Smuggler project near Aspen a success |

Smuggler project near Aspen a success

Janet Urquhart
Aspen Correspondent
Post Independent
Glenwood Springs, CO Colorado

ASPEN, Colorado – Efforts to slow the spread of mountain pine beetles on Smuggler Mountain near Aspen last summer were successful, according to the research entomologist who analyzed the data from the experiment.

Whether the $110,000 project bears repeating on Smuggler or elsewhere is up to local governments to decide.

For the Forest, a local nonprofit that was a partner in the project, is willing to help fund a second year of work on Smuggler, said John Bennett, the group’s executive director, during closing remarks at a forest health symposium held Thursday in Aspen.

Last summer, For the Forest, the city of Aspen and Pitkin County teamed up to fund the removal of 202 lodgepole pines infested with beetle larvae and remove them from the mountain, followed by the application of a pheromone that fools adult beetles into leaving healthy trees alone.

Nearby stands on Smuggler where nothing was done saw an attack rate by the beetles that was six times higher than in the project area, according to Nancy Gillette, principal research entomologist with the U.S. Forest Service’s Southwest Research Station.

“It worked,” she summed up succinctly.

Still to be done is an analysis of wind-direction data that will help researchers determine whether the insects moved from the Smuggler project area into adjacent stands, but Gillette said it appears that did not occur. Where treated and untreated stands bordered each other, the attack rate in the untreated stands weren’t noticeably higher right across the border, she said.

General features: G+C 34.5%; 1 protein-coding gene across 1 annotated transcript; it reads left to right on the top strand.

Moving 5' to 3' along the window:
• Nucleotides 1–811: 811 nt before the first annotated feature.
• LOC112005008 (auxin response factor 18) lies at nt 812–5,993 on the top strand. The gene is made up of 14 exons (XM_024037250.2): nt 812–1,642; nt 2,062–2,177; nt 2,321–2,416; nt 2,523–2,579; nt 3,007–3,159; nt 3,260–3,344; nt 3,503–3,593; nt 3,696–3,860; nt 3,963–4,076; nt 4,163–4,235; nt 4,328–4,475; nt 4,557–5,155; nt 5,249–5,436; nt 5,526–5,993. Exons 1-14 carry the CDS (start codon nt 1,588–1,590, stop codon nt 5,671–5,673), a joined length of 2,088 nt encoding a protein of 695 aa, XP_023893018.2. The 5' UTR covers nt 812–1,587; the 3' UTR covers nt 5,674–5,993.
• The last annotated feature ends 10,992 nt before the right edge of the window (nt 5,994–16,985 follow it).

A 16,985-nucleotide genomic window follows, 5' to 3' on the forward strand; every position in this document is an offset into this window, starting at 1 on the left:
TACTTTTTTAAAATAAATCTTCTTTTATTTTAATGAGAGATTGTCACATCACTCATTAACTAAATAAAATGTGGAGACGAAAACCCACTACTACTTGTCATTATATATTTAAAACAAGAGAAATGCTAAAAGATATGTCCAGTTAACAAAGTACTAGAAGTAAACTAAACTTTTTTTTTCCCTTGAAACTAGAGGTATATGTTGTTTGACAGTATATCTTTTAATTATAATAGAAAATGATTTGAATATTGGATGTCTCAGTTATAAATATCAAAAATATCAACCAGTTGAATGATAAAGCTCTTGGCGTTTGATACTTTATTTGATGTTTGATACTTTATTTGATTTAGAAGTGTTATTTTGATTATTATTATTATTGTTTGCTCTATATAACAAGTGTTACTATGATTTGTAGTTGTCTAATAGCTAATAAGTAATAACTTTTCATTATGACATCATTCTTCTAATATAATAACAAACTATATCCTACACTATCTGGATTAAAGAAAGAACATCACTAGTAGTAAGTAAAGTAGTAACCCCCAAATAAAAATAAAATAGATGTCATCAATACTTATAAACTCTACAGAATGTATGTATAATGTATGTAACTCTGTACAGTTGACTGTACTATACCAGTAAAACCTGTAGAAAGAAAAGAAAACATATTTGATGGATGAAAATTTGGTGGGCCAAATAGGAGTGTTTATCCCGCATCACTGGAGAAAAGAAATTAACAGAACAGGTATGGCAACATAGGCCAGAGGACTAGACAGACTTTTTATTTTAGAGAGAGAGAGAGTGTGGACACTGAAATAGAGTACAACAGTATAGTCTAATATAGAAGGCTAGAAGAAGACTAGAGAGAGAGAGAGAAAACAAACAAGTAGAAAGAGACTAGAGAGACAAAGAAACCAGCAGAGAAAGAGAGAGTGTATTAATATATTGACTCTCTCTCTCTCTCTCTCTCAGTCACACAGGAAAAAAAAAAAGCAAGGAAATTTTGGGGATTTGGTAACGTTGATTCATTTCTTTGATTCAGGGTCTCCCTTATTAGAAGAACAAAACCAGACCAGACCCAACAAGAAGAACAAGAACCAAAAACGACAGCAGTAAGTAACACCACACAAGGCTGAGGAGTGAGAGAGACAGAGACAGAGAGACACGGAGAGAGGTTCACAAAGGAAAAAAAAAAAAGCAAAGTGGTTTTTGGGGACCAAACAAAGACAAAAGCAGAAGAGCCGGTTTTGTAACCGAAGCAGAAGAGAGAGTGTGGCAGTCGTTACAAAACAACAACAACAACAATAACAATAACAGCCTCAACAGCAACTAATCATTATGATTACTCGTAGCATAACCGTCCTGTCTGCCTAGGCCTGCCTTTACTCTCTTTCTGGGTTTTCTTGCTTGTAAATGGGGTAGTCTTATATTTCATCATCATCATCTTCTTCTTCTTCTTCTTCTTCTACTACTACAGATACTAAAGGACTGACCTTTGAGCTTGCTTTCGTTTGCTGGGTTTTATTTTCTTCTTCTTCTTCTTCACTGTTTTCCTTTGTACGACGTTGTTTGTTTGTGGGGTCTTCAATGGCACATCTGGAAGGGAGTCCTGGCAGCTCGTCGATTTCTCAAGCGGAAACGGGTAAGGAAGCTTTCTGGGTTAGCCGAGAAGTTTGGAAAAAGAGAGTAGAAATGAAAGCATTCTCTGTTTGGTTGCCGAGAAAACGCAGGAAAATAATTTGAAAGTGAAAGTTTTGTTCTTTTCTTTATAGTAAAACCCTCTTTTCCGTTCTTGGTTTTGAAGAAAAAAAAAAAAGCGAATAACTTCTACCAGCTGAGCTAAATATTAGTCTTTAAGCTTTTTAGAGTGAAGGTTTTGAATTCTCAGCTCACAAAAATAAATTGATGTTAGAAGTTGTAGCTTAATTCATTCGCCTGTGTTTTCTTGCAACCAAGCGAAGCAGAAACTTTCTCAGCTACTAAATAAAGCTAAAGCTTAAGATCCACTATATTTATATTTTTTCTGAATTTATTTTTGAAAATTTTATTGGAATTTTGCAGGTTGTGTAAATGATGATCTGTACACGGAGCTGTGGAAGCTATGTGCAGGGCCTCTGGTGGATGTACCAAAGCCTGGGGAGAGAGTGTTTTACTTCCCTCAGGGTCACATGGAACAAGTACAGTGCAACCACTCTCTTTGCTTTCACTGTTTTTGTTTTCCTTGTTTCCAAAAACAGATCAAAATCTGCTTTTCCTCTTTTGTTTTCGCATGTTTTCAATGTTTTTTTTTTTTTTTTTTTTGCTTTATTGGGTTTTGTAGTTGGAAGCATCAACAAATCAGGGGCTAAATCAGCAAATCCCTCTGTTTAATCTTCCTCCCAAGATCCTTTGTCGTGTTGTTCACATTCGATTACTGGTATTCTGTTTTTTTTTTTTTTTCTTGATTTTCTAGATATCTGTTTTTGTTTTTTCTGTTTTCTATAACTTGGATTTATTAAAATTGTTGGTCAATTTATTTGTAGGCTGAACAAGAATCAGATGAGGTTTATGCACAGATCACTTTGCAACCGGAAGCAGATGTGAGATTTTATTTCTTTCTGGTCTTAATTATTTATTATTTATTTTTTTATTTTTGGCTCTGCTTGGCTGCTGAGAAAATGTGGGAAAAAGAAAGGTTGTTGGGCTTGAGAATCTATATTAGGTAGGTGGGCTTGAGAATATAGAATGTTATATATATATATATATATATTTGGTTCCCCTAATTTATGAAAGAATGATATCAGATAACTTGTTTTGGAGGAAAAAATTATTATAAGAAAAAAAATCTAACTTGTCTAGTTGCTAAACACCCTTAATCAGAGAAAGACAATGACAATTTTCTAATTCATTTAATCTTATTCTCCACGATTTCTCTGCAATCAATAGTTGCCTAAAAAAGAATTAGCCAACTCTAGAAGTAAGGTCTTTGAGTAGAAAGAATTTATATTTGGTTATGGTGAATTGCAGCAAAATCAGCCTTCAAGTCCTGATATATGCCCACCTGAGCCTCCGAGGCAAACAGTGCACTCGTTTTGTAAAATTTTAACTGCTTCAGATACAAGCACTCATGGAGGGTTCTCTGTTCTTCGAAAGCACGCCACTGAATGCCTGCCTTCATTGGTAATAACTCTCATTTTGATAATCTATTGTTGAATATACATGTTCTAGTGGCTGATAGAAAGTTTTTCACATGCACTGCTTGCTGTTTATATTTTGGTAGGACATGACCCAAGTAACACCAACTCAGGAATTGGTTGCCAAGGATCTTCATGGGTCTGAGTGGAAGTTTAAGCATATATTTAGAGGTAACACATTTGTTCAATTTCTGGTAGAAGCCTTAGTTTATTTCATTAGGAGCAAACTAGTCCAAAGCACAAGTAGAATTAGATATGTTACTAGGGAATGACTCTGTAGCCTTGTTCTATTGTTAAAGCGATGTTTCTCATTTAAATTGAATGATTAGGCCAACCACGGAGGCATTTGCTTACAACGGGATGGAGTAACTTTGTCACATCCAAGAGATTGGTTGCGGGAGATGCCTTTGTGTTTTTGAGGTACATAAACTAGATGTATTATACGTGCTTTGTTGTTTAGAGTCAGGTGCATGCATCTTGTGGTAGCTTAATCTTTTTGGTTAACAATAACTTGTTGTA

Insects forced to move on may have depleted their reserves with all the flying about and failed to reproduce in other, unprotected trees at all, she theorized.

Gillette also pegged tree species diversity as a factor that helps a forest fight the beetle, and said less dense stands – where tree health is better – helped lodgepoles ward off the insects.

Thinning trees would be a logical first step to help slow the spread of beetles, she said.

Removal of the brood trees, she added, was a key piece.

The project would not have been nearly as effective without that step, according to Gillette.

Removal of the trees, however, was not cheap. They were cut and then hauled to a central site on the mountain with use of a helicopter. There, they were trimmed and then trucked off the mountain.

The experiment took place on about 130 acres of open space owned by the city and county on Smuggler, as well as on adjacent private property. Adjacent land within the national forest that was not treated was used for the comparison.

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